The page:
Interview: Mario Van Peebles on the Legacy of His Father’s "Story of a Three-Day Pass" | Under The Radar Magazine Under the Radar | Music Blog for the Indie Music Magazine
Monday, July 26th, 2021  

Interview: Mario Van Peebles on the Legacy of His Father’s “Story of a Three-Day Pass”

Melvin Van Peebles’ Debut Feature Returns To Theaters

May 07, 2021 Web Exclusive Bookmark and Share

Released in 1971, Melvin Van Peebles’ Sweet Sweetback’s Baadasssss Song was a milestone film. Widely credited with inciting the blaxploitation genre of filmmaking, its success proved to studios that there was an audience for Black cinema—and to other independent filmmakers how much could be achieved outside the studio system. When a work has that level of impact, though, what came before it can be easily overshadowed. For Van Peebles, Sweetback was far from his first foray into filmmaking.

When Hollywood repeatedly slammed the door on a young, Black filmmaker looking for work behind a camera, Melvin Peebles moved to the Netherlands—where he added the “Van” to his surname—and then France, where he learned the language, wrote plays and novels, and even explored his creativity as a musician. When his attention returned to making movies, he discovered a grant that would help him turn one of his French novels, La permission, into a film. This would lead to his debut feature, The Story of a Three-Day Pass (1967).

The Story of a Three-Day Pass follows a Black, American soldier named Turner (Henry Baird) who is granted a weekend-long leave by his commanding officer. He uses this opportunity to visit Paris, where he meets—and falls for—a white, French girl (Nicole Berger). The movie mostly follows their few, short days together, and what happens to their relationship after Turner’s return to base. Filmed in black and white, French and English, and full of clever camera work and editing, it’s a very exciting picture from an audio-visual standpoint, seemingly more in tune with the French New Wave films of Godard and Truffaut than anything happening in Hollywood at the time. So in tune, in fact, that a festival mistook it for a French movie—leading Van Peebles to receive acclaim for it back home, and then offers to work for the same studios that had turned him away years before.

Almost sixty years later, The Story of a Three-Day Pass has been restored and returned to theaters, where it can be seen and appreciated by a new generation—and perhaps be seen outside of the shadow of the monumental work that Van Peebles brought forth just four years later.

Mario Van Peebles, his son, followed his father into the film industry after playing the son of his real-life father’s character in Sweetback. First as an actor, the younger Van Peebles rose to prominence with roles in films such as Exterminator 2 (1984) and Heartbreak Ridge (1986). After cutting his directorial teeth in television, Mario moved into feature-filmmaking with his stunning debut, New Jack City (1991), which—just like his father’s best-known work—became the highest-grossing independent film of its year. It was followed in quick succession by memorable works like the Black Western Posse (1993) and Panther (1995). Ever since he’s remained highly active as an actor, director, writer, and producer; he wore all four of these hats in his 2003 film Baadasssss!, a compelling docudrama portraying the making of his father’s famous feature.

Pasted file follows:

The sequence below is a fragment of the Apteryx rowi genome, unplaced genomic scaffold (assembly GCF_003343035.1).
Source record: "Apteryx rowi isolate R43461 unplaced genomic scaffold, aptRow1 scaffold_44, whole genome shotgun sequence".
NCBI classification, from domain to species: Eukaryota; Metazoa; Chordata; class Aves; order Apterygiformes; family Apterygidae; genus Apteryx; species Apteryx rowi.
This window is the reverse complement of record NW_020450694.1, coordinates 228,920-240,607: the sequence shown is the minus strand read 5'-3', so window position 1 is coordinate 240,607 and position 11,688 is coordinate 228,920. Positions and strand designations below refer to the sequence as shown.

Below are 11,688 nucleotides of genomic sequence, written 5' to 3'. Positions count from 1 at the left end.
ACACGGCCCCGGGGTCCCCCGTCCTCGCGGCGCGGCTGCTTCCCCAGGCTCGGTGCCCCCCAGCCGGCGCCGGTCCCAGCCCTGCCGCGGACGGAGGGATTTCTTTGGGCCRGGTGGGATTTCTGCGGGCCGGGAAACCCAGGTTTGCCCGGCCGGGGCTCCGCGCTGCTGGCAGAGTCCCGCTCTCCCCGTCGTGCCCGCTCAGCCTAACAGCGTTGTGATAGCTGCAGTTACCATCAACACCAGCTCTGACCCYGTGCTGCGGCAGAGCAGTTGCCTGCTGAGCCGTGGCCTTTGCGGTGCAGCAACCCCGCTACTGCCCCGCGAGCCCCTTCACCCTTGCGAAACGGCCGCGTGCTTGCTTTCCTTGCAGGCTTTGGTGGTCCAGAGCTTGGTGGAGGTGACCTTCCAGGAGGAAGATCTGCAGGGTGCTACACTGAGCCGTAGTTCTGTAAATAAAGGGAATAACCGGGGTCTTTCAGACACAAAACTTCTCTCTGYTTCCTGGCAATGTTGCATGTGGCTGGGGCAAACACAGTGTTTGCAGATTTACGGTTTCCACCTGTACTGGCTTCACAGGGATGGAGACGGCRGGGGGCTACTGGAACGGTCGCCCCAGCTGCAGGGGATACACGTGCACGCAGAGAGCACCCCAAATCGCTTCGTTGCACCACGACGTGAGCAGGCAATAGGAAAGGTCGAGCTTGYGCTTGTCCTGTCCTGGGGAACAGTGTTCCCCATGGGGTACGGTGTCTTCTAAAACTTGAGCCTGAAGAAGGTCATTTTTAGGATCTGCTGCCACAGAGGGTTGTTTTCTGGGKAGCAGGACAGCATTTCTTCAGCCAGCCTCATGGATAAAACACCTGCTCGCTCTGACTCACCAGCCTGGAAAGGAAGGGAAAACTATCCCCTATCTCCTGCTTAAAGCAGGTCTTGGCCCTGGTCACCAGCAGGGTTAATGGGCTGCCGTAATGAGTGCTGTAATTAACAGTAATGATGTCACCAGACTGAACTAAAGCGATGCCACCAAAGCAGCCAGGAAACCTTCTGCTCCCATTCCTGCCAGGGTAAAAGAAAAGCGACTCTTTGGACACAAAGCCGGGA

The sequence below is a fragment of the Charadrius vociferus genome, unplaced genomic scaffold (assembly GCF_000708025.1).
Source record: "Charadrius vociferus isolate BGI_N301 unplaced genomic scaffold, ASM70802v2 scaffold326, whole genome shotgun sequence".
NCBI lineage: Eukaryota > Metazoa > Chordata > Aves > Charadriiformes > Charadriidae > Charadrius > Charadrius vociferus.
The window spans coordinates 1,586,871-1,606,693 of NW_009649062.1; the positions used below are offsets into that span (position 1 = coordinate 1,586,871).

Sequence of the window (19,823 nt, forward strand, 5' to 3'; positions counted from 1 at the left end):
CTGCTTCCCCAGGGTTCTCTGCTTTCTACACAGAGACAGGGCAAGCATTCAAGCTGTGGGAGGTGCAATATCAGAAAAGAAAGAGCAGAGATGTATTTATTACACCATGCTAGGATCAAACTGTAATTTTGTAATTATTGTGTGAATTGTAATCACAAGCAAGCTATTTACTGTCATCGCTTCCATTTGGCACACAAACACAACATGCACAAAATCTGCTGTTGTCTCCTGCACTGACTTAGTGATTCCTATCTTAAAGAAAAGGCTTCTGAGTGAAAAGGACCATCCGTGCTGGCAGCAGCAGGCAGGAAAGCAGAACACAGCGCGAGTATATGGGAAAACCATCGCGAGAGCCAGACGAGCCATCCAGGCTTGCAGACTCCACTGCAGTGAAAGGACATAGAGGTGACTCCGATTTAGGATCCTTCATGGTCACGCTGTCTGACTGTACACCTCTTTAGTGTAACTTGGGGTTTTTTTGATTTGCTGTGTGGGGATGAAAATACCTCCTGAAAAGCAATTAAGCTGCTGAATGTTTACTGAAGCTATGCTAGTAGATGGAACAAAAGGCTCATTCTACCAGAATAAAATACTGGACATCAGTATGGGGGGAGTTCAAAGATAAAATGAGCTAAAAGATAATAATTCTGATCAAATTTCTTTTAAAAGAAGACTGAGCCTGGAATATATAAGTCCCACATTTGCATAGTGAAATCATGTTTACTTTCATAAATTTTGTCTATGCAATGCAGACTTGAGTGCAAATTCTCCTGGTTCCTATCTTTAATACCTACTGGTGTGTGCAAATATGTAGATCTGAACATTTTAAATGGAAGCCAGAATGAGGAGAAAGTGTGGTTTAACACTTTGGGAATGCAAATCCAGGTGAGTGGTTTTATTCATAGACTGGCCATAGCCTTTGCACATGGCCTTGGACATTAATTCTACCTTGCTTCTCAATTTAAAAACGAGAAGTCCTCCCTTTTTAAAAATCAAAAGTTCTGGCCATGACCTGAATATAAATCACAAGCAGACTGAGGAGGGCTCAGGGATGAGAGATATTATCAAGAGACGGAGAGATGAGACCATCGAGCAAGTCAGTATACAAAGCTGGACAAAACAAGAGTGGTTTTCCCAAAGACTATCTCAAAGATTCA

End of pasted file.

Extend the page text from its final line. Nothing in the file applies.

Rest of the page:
The Story of a Three-Day Pass opens today at the Film Forum in New York and Laemmle Noho in Los Angeles, and will expand to more theaters next week. Mario Van Peebles spoke with us about restoring his father’s debut feature, his thoughts on its genesis, and the lessons he’s taken from his dad into his own, celebrated career as a multi-hyphenate director.

Austin Trunick [Under the Radar]: You became directly involved with your father’s filmmaking with
Sweet Sweetback’s Baadasssss Song (1971), and you later dramatized that part of your childhood in Baadasssss! (2003). You were a very young kid, though, when The Story of a Three-Day Pass (1967) was made. What do you remember of those years and the making of this film, from a child’s point of view?

Mario Van Peebles: My father was in the Air Force, and he’d broken the cardinal rule which was “Don’t get too good at a job you don’t want to have.” He won the bombing competition. After Pearl Harbor, there was this thing where they thought we should always have this threat in the sky. He was the navigator on all of those big, globetrotter missions, and his team won. They’d say, “If we’re going to drop a bomb, where does it go?” They would drop these dummy bombs, and his team kept winning. And so, the Air Force wanted to keep him around as their Black guy who, you know, represented the “New” Air Force. He didn’t want to do that.

He had a girlfriend come visit him on the base. He was an officer, she was white, and you couldn’t have women on base, so they pretended they were cousins. They asked for her ID, and her maiden name is Marx. She said, “Oh, that’s my slave name.” [Laughs] That was my mom.

They hung out on the base together. My mom is white, my dad is Black, and they pretended to be cousins, which was all fine until I started to come along. Then they decided, “We’ve got to get out of here.” After his last mission was done, he couldn’t get out. He didn’t want to be brought back in, and he was concerned his name might appear on some re-up papers. So, they split and got across the border to Mexico. Hence, I have the name “Mario,” because I was born in Mexico.

In a way, perhaps the movie Three-Day Pass was inspired in some way by the relationship between my mom and dad, and to some extent I would be a product of it. [Laughs] And according to them, they had a lot of fun making me, so that’s good to know.